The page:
'Biggest Pile of Money on the Planet' To Dump Fossil Fuels Holdings

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'Biggest Pile of Money on the Planet' To Dump Fossil Fuels Holdings

In 'astonishing' move, Norwegian government advised to divest its sovereign wealth fund of all its shares in oil and gas industry

About six percent of Norway's sovereign wealth fund is invested in oil and gas companies—but the countries central bank advised that all those shares be dumped, amid falling oil prices and expectations of a dim future for fossil fuels.

About six percent of Norway's sovereign wealth fund is invested in oil and gas companies—but the countries central bank advised that all those shares be dumped, amid falling oil prices and expectations of a dim future for fossil fuels. (Photo: Guy Beauchamp/Flickr/cc)

Environmental advocates on Thursday applauded the latest organization to shift away from continued support of the fossil fuel industry—Norway's national bank.

In a move 350.org co-founder Bill McKibben called "astonishing," Norges Bank, which oversees the world's largest sovereign wealth fund, advised the Norwegian government to dump all of its shares in oil and gas companies, leaving those entities out of its $1 trillion fund.

The bank's decision comes two years after Norway's parliament approved a measure calling for the fund to begin divesting from coal companies.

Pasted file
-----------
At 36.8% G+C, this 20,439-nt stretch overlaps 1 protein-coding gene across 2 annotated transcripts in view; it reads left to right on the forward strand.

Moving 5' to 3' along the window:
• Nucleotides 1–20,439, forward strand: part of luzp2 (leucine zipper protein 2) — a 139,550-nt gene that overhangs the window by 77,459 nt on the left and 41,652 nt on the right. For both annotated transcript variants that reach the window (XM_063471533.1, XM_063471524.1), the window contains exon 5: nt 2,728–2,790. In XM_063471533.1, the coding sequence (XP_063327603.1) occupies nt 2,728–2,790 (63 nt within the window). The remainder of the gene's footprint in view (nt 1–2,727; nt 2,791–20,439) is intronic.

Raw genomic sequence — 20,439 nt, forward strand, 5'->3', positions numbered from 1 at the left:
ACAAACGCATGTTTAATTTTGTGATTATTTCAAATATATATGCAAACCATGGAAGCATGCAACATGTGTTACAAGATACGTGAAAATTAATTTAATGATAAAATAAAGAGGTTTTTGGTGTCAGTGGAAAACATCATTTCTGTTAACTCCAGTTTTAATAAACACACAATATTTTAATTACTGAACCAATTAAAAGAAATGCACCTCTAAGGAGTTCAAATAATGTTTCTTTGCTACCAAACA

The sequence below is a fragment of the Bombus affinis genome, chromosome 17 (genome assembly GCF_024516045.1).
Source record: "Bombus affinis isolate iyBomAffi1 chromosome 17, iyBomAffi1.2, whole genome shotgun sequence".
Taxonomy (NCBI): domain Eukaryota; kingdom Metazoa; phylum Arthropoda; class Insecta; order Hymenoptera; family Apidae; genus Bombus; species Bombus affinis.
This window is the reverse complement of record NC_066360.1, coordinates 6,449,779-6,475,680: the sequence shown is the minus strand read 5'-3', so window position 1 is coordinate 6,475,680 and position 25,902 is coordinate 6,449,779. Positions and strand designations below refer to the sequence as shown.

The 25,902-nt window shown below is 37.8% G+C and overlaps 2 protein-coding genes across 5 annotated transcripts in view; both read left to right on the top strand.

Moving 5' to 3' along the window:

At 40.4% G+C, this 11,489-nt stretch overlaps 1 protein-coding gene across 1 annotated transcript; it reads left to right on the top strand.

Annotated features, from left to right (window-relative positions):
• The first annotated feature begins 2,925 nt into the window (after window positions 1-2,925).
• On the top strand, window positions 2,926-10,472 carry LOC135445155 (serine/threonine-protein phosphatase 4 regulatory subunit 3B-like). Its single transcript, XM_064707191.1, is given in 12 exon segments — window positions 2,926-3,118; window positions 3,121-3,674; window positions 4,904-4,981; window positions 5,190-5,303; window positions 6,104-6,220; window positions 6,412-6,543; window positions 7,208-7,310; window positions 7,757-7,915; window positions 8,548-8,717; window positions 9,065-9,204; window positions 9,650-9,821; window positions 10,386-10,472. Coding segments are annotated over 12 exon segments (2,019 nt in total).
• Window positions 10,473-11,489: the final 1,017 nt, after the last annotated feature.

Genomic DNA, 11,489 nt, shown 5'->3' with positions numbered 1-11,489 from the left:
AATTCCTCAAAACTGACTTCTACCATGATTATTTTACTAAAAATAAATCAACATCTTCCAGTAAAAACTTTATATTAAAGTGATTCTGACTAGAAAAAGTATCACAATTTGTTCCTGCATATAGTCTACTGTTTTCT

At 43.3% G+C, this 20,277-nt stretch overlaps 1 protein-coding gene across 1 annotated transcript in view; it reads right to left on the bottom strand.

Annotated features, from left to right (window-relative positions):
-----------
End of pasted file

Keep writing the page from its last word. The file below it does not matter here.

Norges Bank made the new recommendation in light of falling oil prices. Oil and gas are seen as increasingly risky investments as more countries turn to cleaner energy sources in order to meet requirements under the Paris climate agreement, which aims to keep global warming under two degrees Celsius above pre-industrial levels.

While Norway has built much of its sovereign wealth through oil and gas development in the past—six percent of the fund is invested in fossil fuels—it's now home to a fast-growing solar power sector, with solar installations rising by 366 percent from 2015 to 2016.

"It is not surprising that we see the world's largest sovereign wealth fund managers no longer prepared to take the increasing risk associated with oil and gas assets, which do not have a long-term future," said Paul Fisher of the Cambridge Institute for Sustainability Leadership, in an interview with the Guardian.

McKibben compared the bank's recommendation to "the moment when the Rockefellers divested the world's oldest oil fortune" in 2014, when the heirs to Standard Oil said that if founder John D. Rockefeller were alive in the 21st century, "he would be moving out of fossil fuels and investing in clean, renewable energy."

"This is the biggest pile of money on the planet, most of it derived from oil—but that hasn't blinded its owners to the realities of the world we now inhabit," said McKibben.

Nicolò Wojewoda of 350.org Europe was also hopeful about the implications of Norges Bank's decision, calling it "yet another nail in the coffin of the coal, oil, and gas industry."

"To stop climate catastrophe, fossil fuels need to stay in the ground. Investing in them is no longer financially sound, nor morally acceptable, and this proposal is a clear recognition of that," Wojewoda added.

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